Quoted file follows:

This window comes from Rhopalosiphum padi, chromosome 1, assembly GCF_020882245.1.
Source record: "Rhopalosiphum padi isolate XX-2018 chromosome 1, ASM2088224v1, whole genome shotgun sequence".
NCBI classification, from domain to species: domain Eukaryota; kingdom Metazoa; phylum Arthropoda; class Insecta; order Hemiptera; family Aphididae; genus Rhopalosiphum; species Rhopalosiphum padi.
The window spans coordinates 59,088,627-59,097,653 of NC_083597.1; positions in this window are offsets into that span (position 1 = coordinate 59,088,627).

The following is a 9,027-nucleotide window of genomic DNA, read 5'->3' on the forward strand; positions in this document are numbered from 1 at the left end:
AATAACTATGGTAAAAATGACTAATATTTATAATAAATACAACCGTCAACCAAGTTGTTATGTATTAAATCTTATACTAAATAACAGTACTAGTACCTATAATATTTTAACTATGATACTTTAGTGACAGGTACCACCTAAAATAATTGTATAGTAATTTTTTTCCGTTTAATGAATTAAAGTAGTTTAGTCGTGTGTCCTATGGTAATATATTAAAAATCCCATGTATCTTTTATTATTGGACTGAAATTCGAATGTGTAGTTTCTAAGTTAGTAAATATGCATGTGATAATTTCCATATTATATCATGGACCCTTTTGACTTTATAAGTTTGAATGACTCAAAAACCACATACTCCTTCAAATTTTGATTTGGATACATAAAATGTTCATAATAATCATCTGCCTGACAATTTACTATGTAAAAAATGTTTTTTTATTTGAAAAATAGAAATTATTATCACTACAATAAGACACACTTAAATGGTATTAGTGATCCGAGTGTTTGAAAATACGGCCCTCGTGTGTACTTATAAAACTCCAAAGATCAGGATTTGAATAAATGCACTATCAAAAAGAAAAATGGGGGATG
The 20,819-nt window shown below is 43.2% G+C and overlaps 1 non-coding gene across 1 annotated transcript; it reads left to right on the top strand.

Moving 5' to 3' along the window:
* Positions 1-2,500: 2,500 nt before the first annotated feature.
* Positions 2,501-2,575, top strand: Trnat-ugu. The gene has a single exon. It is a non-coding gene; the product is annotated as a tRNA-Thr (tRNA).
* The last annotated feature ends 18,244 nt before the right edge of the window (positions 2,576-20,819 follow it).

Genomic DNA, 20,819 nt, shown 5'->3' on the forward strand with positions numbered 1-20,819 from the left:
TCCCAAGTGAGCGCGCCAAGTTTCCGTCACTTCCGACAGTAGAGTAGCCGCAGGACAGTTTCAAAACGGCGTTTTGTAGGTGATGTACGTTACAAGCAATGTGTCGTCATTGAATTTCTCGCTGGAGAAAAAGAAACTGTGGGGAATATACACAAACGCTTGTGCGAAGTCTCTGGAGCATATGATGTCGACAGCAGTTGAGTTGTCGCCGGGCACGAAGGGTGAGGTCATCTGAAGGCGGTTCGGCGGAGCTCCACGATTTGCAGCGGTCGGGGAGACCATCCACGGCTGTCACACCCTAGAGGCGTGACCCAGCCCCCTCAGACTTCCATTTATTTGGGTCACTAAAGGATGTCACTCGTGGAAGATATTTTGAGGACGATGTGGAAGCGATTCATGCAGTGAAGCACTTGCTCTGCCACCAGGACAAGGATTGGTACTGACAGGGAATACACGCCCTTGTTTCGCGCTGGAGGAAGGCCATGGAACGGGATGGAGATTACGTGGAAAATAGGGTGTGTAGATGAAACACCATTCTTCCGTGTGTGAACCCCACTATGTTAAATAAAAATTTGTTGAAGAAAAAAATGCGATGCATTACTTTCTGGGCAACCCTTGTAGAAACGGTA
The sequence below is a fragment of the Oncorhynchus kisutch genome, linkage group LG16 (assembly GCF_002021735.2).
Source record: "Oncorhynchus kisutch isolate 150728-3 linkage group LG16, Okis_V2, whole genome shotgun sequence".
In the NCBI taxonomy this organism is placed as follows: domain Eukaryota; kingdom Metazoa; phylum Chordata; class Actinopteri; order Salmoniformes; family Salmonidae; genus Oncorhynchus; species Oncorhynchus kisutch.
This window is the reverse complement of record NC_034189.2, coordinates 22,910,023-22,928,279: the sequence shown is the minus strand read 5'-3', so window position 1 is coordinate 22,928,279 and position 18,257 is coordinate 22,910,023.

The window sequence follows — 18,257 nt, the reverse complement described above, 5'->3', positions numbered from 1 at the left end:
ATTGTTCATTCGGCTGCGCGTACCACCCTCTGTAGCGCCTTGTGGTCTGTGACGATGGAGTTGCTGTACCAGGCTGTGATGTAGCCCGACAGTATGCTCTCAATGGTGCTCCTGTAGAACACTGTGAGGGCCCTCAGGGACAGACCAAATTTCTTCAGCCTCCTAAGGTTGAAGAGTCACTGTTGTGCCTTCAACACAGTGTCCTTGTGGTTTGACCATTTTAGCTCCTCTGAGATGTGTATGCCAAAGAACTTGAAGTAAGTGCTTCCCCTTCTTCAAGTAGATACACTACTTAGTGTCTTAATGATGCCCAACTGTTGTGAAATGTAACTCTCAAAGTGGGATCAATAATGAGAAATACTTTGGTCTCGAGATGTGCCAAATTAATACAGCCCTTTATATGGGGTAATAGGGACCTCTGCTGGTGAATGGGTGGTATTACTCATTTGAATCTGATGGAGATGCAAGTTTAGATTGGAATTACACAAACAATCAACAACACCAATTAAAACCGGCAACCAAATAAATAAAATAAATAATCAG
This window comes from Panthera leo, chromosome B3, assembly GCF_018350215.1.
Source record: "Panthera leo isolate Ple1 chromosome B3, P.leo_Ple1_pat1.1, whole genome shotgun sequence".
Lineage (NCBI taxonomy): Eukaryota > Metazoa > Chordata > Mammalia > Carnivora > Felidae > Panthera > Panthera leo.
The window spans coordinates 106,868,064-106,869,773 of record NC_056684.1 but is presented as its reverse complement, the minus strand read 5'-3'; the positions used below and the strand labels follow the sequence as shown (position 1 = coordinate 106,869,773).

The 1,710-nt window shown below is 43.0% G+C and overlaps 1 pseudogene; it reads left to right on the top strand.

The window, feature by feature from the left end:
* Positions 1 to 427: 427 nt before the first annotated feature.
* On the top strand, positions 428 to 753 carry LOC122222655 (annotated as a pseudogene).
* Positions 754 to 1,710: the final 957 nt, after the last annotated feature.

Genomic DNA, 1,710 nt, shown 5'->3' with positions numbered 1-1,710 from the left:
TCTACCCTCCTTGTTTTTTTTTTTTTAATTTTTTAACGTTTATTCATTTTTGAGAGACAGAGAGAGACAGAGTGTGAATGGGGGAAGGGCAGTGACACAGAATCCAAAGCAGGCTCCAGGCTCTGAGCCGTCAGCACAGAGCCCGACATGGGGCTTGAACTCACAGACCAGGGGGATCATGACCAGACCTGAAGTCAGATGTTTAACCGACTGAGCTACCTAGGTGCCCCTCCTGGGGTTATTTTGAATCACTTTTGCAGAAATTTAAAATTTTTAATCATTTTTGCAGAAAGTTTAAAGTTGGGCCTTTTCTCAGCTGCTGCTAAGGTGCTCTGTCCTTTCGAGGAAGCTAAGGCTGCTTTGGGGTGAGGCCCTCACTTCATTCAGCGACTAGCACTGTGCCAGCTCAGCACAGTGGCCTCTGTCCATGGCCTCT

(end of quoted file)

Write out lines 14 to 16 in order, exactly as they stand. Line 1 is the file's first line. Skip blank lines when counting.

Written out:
The sequence below is a fragment of the Oncorhynchus kisutch genome, linkage group LG16 (assembly GCF_002021735.2).
Source record: "Oncorhynchus kisutch isolate 150728-3 linkage group LG16, Okis_V2, whole genome shotgun sequence".
In the NCBI taxonomy this organism is placed as follows: domain Eukaryota; kingdom Metazoa; phylum Chordata; class Actinopteri; order Salmoniformes; family Salmonidae; genus Oncorhynchus; species Oncorhynchus kisutch.